It was James Caan’s last movie. He passed away eight or nine weeks after he finished shooting. We had no idea that his health was so precarious. Maybe he didn’t either. Or maybe he did because there was a certain poignancy in the way that he played Stan Mullen, the aging crime boss in this movie. Certainly when I would say action, it was a completely different James Caan than when I would say cut. Then it would become himself again, full of energy, excited to be on a set again, having not acted for more than a year before that. But I think he definitely drew on the travails that he was going through in his own real life and brought them to the character.
Recently I interviewed Australian director Warwick Thornton (Sweet Country) about his new film, The New Boy. I noticed that he shot your movie. Why did you choose him as your cinematographer?
I love working with Australian cinematographers. Chris Doyle, Don McAlpine, just to name two. I’ve also worked with Dean Semler who shot Dances with Wolves. I love Australian cinematographers because we speak Ocker, the Australian language. We also understand the harsh light of Australia and what that means to how we light our subjects. But mostly I love working with Australian cinematographers because they place story and character first, and visual flair second. They know what’s important to the audience at the end of the day. Australians can always be relied upon to be ready whenever as a director you are, and Warwick was a perfect example of that. He also came with an added asset. Like Charlie Swift, the character that Pierce Brosnan plays in the movie, Warwick Thornton is a wonderful chef! So he moved into a house in New Orleans which he shared with me, and every night I would come home and be looking at my yesterday’s dailies and so on. Meanwhile, Warwick is in the kitchen, preparing Spaghetti Bolognese and all sorts of different dishes. So we bonded over food as much as cinema!
I made five films over the next ten years. And yet I can say that I never dreamed about any of the movies that I was making.”-On directing mainstream action films in the U.S.
Quite a few years ago I interviewed Fred Schepisi and I asked him why those Australian directors, Schepisi, you, Peter Weir, George Miller, Bruce Beresford, generally known as belonging to the golden age of Australian cinema, all ended up in Hollywood? He replied that in Australia we had to wait five years to get the budget for our next movie and we were wasting the best years of our productive life hanging around waiting for money to come. So that’s why we moved. I wondered if you had the same reason for moving?
Yes, exactly the same. I turned 40 and I realized there was a whole group of younger film makers coming up behind me. And I thought, maybe I’ll make two or three films here in Australia. I shot Dead Calm, which we sold to Warner Brothers, and suddenly the phone started ringing. It rang for Nicole Kidman and it rang for me. We both ended up being side by side in rooms of the Chateau Marmont Hotel in Los Angeles, taking more calls. Of course she went out to lunch with Tom Cruise, came back and said he’s asked me to be in his next movie, and I responded to the call from Paramount to make Patriot Games, as it turned out with Harrison Ford. I made five films over the next ten years. And yet I can say that I never dreamed about any of the movies that I was making. I started my career making films from the heart in Australia and now I found that I was more or less a migrant guestworker, doing a good job, getting well paid, but not making movies from the heart. So after ten years in Hollywood, I went back to Australia and restarted my Australian career, making an entirely different type of movie. And I’ll go back again.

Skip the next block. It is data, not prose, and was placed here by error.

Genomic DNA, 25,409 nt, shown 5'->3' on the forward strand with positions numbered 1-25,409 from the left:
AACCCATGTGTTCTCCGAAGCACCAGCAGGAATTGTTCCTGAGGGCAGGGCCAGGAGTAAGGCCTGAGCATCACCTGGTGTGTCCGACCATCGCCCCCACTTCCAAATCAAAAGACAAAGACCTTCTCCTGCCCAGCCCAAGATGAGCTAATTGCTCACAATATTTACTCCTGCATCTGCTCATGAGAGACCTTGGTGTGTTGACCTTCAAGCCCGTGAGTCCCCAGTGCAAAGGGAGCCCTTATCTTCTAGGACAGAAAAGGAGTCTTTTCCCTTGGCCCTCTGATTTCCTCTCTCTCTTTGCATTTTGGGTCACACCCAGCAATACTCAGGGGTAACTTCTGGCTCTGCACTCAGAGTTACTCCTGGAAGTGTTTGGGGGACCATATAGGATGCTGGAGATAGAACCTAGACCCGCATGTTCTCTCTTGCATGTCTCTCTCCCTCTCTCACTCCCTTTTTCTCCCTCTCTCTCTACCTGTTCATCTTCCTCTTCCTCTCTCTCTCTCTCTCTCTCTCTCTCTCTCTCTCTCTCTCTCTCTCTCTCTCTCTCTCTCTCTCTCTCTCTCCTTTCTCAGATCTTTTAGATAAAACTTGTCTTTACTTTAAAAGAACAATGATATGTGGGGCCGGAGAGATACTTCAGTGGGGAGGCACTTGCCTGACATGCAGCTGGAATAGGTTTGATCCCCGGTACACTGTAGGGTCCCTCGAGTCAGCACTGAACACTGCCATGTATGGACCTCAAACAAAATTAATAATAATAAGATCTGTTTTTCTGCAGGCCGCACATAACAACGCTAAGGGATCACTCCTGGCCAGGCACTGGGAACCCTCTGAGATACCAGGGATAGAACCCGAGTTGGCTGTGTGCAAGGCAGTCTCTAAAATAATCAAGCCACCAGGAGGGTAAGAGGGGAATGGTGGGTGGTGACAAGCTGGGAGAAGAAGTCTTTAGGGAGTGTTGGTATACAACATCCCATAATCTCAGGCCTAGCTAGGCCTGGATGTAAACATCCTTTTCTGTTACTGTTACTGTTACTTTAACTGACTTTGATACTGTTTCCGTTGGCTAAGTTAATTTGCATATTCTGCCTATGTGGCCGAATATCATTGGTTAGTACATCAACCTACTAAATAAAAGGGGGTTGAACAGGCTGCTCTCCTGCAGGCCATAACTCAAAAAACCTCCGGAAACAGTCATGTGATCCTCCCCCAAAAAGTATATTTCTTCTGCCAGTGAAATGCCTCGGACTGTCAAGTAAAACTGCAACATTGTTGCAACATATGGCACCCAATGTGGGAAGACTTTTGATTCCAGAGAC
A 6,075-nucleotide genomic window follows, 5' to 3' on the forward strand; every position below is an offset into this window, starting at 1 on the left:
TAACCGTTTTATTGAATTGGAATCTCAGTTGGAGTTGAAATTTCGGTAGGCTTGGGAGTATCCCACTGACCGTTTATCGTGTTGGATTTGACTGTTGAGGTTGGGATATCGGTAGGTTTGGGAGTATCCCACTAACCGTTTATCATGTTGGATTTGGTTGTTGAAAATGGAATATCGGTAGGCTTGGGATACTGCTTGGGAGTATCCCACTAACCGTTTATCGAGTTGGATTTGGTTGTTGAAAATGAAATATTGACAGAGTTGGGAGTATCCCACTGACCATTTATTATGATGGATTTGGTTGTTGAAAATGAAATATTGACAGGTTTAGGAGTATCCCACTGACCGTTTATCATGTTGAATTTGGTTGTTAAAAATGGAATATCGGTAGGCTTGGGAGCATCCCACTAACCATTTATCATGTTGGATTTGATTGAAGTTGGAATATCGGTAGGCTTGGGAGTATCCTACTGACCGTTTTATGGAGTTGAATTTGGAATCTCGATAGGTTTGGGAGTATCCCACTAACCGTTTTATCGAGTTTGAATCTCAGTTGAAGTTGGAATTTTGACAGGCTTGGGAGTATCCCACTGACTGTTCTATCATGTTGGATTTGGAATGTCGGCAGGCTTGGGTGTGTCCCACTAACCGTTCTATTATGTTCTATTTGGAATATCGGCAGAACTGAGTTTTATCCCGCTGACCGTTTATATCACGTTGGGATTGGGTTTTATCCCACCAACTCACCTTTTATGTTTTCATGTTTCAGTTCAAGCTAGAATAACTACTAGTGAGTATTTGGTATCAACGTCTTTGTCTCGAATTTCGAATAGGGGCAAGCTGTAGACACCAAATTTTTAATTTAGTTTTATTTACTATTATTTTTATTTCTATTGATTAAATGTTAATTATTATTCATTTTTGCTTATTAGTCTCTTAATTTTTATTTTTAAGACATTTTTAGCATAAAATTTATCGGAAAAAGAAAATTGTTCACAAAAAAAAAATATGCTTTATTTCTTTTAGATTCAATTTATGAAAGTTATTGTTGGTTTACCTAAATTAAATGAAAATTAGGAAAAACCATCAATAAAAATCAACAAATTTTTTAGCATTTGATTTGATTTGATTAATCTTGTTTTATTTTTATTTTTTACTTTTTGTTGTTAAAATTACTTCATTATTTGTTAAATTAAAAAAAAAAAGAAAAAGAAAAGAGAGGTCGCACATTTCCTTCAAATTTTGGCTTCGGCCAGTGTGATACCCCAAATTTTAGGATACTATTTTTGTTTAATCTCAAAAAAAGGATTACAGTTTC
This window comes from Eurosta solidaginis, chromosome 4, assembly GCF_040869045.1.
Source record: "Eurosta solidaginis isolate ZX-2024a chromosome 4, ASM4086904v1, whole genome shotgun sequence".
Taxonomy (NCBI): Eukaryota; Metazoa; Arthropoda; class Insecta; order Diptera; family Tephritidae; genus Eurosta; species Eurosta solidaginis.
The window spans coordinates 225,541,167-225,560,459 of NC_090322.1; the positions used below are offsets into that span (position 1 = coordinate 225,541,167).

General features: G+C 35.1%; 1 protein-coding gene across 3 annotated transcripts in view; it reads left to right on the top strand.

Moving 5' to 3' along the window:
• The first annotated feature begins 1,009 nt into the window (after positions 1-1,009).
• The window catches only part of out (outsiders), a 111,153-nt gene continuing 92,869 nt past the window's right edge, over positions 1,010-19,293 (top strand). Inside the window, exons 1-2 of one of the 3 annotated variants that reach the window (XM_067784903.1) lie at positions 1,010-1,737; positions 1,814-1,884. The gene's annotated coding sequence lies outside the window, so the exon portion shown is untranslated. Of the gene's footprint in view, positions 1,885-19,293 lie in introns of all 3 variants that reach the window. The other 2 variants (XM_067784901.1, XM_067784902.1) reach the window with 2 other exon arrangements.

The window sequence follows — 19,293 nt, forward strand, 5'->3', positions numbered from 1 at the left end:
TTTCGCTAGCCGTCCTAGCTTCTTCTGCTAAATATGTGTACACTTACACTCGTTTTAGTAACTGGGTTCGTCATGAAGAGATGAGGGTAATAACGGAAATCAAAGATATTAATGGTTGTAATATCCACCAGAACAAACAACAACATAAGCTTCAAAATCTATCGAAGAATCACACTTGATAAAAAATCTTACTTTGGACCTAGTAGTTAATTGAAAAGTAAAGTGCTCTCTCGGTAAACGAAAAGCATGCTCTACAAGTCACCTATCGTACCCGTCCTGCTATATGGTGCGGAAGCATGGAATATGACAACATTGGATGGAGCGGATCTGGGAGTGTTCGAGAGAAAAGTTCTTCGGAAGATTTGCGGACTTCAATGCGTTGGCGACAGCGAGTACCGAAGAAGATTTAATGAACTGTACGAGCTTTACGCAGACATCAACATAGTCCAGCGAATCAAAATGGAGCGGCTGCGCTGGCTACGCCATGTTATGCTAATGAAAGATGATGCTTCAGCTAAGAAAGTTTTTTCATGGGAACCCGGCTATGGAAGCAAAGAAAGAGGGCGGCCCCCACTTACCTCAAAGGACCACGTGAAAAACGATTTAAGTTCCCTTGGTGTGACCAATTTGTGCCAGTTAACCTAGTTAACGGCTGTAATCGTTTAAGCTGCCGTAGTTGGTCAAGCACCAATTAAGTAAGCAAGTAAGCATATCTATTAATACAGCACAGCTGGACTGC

Are you talking about Rabbit-Proof Fence?
Yes, and The Quiet American and Catch a Fire. Three films made back in my home country.
What do you think of the current group of Australian directors?
Well, there are two master film makers, of course. George Miller, who’s in his late 70s and Baz Luhrmann in his early 60’s. But there is a whole group of film makers coming up, of whom the most interesting are the indigenous storytellers. The most interesting because they have an urgent need to tell their stories. The same urgent need that we, the first wave of Australian film makers, had back in the 70s.
Are you seriously planning to go back and make more movies in Australia?
Yes, absolutely. It’s difficult to raise the money to work on the same level as you can in America, but that’s my aim to be back in Australia. Making, I hope, a film about my father’s misadventures in North Africa during the Second World War and producing a film, which could be in shorthand described as Australia’s Braveheart. It’s the story of an of an indigenous warrior who fought the British invaders for twelve years in the area around Sydney.
That sounds fascinating. In the US, you’ve become like the go–to director for action movies. Do you get offered any other types of movies, love stories, comedies or dramas since you’ve become such an expert in making commercially successful action movies?
The films that I have been developing myself over the last few years, are not action based. They’re all character based.
Do you have another movie on the pipeline now and would next one be made in Australia?
After six months of inactivity due to this prolonged series of strikes, we’re all just getting into our stride. The conveyor belt of creativity that is the movie making business is just getting back up to speed. I’ve got several projects that I’d love to shoot in Australia and in America, and one of them even in South Africa. The story of Doctor James Barry, the noted surgeon in the nineteenth century who, when he died, It was revealed that he had masqueraded at all that time as a man, and in fact was a woman. That’s one project that I’ve been working on for the last couple of years.
Why has Heatwave been so hard to find? Why hasn’t been released on DVD? It’s a fantastic film.
It was shown at a retrospective of my films at the Cinema Francais two years ago. So I know it exists! It’s my fault really. I haven’t concentrated so much on that film. For the last six months I’ve been remastering Rabbit-Proof Fence, which will come out very shortly. And before that it was Newsfront, the first film of mine that you saw back in 1978. Heatwave is on list!
Ali Moosavi has worked in documentary television and has written for Film Magazine (Iran), Cine-Eye (London), and Film International (Sweden). He contributed to the second volume of The Directory of World Cinema: Iran (Intellect, 2015).